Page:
Kalanamak (‘Kala’ means black derived from the husk and the suffix ‘Namak’ means salt) is one of the finest quality aromatic rice grown in India. This scented variety has been cultivated since 600 BC i.e. since and probably before the Buddhist era. It is also known as ‘Buddha rice’ as it is believed that Mahatma Buddha broke His fast on the day of enlightenment when kheer made from Kalanamak rice was offered to Him by Sujatha.
It has been further documented by the Chinese traveller Fa Hein that during His visit to Kapilavastu after He attained enlightenment, Lord Buddha gave the grains of Kalanamak rice to the villagers when He was asked for a prasad. He asked them to sow it in a marshy place and said that the rice will have a distinctive aroma which will always remind people of Him. It is also said that this rice variety if grown elsewhere loses its quality and aroma!
Archaeological excavations discovered carbonized rice grains resembling Kalanamak from one of the rooms in Aligarwha (Siddharthnagar, Uttar Pradesh) which is on the foothills of the Himalayas and has been identified historically as the territory of Buddha’s father, king Shuddodhana (‘Shuddhodhana’ means pure rice).
The famed Kalanamak belongs to a very high grade in rice varieties and grows abundantly in the Himalayan Tarai belt of Eastern Uttar Pradesh bordering Nepal which comprises of the districts of Siddharthnagar, Gorakhpur, Maharajganj, Kushinagar, Basti, Deoria, Santakbirnagar, Barabanki, Gonda, Bahraich and Balrampur and is popularly called as the scented black pearl of Uttar Pradesh.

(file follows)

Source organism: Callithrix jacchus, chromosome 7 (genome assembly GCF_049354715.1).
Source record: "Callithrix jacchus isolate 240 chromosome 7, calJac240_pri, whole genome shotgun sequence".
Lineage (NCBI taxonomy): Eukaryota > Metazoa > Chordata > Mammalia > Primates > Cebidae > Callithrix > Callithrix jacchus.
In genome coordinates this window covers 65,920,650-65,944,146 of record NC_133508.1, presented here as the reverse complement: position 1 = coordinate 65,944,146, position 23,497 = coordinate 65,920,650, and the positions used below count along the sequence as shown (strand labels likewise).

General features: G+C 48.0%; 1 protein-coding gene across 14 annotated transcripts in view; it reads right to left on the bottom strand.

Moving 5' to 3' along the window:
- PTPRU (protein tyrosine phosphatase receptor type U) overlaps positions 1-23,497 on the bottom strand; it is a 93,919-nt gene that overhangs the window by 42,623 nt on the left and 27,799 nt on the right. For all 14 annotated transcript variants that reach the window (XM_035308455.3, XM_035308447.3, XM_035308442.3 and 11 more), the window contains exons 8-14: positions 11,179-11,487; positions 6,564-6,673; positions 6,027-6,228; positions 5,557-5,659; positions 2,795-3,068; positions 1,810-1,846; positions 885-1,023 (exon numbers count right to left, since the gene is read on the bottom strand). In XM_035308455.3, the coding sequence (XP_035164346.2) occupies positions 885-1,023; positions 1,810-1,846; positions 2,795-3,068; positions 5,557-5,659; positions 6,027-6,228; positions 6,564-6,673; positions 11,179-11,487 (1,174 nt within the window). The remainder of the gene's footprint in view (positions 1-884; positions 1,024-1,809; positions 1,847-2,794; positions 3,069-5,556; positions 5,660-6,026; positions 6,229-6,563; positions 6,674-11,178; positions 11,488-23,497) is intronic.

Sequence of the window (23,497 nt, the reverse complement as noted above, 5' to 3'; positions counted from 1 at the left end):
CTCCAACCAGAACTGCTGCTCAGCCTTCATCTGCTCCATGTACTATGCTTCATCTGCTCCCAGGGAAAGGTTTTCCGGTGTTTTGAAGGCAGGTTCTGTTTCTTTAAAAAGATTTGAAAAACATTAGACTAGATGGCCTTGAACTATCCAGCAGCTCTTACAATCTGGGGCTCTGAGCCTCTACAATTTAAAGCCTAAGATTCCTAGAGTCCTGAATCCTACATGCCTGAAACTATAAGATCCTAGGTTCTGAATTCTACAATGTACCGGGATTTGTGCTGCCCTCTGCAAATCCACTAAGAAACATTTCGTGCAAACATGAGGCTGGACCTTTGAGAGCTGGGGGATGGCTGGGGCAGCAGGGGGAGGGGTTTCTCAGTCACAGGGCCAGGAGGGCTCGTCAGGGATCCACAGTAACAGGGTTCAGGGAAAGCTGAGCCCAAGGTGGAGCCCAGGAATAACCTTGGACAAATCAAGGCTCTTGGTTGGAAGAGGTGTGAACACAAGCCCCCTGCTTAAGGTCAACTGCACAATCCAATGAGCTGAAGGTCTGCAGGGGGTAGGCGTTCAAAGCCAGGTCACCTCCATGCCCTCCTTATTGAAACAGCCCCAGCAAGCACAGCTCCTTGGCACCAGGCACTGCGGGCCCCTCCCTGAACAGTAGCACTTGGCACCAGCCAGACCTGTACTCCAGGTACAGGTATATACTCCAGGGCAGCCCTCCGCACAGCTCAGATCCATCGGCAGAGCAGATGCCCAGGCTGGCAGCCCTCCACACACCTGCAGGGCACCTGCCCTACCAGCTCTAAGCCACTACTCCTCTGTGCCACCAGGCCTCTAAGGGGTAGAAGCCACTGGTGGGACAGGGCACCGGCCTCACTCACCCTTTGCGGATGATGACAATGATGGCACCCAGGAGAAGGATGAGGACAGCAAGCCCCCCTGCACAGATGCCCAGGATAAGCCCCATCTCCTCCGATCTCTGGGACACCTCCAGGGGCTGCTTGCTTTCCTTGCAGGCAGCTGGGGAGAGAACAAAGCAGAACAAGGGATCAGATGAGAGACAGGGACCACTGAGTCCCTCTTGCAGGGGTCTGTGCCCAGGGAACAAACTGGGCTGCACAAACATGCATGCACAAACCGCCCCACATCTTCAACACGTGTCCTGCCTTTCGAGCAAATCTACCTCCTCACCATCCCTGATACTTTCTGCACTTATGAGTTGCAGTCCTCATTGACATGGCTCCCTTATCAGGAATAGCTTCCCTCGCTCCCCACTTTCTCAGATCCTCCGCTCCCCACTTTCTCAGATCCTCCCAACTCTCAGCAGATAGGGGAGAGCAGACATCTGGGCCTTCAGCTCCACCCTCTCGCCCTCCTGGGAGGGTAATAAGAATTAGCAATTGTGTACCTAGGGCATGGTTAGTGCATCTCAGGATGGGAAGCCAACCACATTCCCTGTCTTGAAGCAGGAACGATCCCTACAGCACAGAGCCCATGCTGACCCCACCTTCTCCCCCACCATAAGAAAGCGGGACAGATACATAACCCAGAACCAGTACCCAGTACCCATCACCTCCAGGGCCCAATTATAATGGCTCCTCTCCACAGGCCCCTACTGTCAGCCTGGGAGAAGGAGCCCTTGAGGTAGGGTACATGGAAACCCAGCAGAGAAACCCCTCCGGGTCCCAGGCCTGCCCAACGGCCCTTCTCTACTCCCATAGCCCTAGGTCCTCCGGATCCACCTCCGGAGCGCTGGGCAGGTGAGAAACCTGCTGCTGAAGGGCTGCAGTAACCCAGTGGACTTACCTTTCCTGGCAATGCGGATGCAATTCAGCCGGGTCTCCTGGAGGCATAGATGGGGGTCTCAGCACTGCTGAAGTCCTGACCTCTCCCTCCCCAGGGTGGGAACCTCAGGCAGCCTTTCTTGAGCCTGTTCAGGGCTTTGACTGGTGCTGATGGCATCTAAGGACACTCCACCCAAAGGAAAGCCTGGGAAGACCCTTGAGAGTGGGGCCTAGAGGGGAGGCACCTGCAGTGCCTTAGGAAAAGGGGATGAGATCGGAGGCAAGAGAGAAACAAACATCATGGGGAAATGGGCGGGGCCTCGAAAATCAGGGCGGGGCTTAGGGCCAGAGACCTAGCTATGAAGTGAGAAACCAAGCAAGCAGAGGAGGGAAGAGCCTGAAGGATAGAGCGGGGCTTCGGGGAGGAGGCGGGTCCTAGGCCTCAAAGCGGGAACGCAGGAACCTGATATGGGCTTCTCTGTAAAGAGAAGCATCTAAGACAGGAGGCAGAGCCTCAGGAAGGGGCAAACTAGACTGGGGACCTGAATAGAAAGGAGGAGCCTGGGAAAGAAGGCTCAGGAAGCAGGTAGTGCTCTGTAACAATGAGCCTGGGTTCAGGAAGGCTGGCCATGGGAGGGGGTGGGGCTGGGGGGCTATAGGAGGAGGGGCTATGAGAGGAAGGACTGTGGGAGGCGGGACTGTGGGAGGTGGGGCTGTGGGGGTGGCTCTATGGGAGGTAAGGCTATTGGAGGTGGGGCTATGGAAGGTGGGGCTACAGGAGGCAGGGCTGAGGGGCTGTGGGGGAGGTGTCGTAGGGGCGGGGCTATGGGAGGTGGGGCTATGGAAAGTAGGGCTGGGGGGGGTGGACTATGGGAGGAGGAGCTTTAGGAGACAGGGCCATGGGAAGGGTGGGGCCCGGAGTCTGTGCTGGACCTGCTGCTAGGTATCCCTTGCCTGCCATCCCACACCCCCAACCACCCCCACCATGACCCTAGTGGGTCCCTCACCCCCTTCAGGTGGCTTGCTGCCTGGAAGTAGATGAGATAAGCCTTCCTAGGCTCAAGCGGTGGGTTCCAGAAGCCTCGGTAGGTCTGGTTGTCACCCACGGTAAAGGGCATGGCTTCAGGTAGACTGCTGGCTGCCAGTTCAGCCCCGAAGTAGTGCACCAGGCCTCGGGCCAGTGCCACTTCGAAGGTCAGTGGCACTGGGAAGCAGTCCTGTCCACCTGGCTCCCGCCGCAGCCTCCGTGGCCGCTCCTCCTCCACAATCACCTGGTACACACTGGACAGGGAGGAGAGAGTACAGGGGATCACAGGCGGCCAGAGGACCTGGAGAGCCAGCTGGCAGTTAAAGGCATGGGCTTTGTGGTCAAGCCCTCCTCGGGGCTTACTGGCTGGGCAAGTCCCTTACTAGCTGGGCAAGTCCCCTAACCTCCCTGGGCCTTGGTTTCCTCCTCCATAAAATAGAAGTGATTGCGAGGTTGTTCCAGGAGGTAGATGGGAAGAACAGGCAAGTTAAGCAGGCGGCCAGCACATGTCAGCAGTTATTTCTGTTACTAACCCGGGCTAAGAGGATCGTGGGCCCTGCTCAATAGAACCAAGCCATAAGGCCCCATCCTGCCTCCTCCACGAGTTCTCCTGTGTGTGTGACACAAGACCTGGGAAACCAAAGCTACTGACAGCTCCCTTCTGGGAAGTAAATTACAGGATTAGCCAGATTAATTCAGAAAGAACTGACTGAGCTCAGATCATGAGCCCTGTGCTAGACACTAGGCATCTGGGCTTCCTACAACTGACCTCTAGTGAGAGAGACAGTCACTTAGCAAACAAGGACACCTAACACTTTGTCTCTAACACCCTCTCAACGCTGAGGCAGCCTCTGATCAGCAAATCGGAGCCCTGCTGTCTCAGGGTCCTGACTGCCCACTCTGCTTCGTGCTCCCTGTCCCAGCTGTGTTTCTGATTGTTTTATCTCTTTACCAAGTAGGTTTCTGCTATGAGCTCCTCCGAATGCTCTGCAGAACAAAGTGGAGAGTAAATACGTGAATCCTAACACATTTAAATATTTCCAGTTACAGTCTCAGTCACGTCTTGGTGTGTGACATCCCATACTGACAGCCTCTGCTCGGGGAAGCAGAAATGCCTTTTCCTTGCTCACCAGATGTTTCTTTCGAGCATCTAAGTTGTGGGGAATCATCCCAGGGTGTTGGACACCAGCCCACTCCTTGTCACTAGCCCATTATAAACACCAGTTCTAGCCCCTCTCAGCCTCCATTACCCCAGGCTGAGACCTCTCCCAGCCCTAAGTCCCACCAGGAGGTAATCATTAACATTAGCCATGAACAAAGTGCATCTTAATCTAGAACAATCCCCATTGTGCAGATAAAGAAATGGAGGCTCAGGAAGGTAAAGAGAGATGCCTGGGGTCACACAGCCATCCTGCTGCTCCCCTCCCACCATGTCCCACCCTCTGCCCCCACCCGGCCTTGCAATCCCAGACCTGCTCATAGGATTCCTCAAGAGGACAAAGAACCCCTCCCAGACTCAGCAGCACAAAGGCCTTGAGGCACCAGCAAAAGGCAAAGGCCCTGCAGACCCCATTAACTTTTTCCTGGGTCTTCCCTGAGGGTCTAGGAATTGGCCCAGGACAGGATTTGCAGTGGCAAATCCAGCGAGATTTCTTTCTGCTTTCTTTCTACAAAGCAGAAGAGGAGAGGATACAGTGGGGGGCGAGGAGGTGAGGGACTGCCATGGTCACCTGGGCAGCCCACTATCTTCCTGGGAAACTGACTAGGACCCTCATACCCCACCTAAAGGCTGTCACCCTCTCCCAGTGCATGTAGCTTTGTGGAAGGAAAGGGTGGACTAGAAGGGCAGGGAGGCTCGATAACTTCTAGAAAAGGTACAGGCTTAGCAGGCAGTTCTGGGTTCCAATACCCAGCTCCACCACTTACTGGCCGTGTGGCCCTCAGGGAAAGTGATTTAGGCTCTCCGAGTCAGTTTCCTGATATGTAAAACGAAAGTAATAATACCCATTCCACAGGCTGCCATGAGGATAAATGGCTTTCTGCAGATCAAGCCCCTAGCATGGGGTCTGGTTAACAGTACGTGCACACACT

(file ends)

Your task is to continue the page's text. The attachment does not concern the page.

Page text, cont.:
Kalanamak rice is often cooked for marriages as it is considered to be auspicious and its smoke is believed to be purifying. The cooked rice is fluffy, soft, non-sticky, sweet and easily palatable and digestible with a relatively long shelf-life.
The quality, fragrance and taste of Kalanamak rice is consistently maintained through organic cultivation using neem, mustard cake and cow dung. As fertilizers and pesticides are not used, the cost of cultivation comes down drastically. The rice provides about 40 – 50 percent of more yield in the same area as compared to other varieties. An important factor is that the organic techniques make the rice highly resistant to several diseases like stem rot, brown spot and panicle blast, Bacterial blight and others.
Kalanamak rice is known for its medicinal and curative properties. It is rich in antioxidants and has a high anthocyanin content that helps in the prevention of heart disease and improves the health of the skin. As the rice is rich in iron and zinc, it helps in regulating blood related problems. Recent research has shown that Kalanamak rice is excellent for diabetic patients and must be included in the daily meals.
This exotic crop has tremendous potential in the international markets but is struggling against the more high yielding and popular Basmati in the market. Efforts are being made by the Government to improve the low yield through high yield variety seeds. This ‘pride of Purvanchal’ has traits that far outrank those of Basmati with its great head rice recovery which, after polishing increases the profitability (recovery rate of Kalanamak is 65 percent which is way more than Basmati’s 45 percent). The amount of water required for cultivation and transplantation is substantially lower as compared to Basmati rice. Hence, Kalanamak rice stands firm and remains unaffected when cultivated in areas that either face drought or have a perennial water crisis. It earns a higher price than the more easily available Basmati rice roughly about 4 to 5 times higher.
A total of 11 districts of Purvanchal have received the Geographical Indication Tag (GI) in 2013 for this tasty Kalanamak rice.
Due to its long-standing association with Mahatma Buddha, it is becoming more famous as ‘Holy Rice’ and the aroma of the Kalanamak rice originating from the villages of Siddharthnagar has now started reaching all countries that practise Buddhism namely Japan, Thailand, Myanmar, Sri Lanka and Bhutan.
Written by Lakshmi Subramanian
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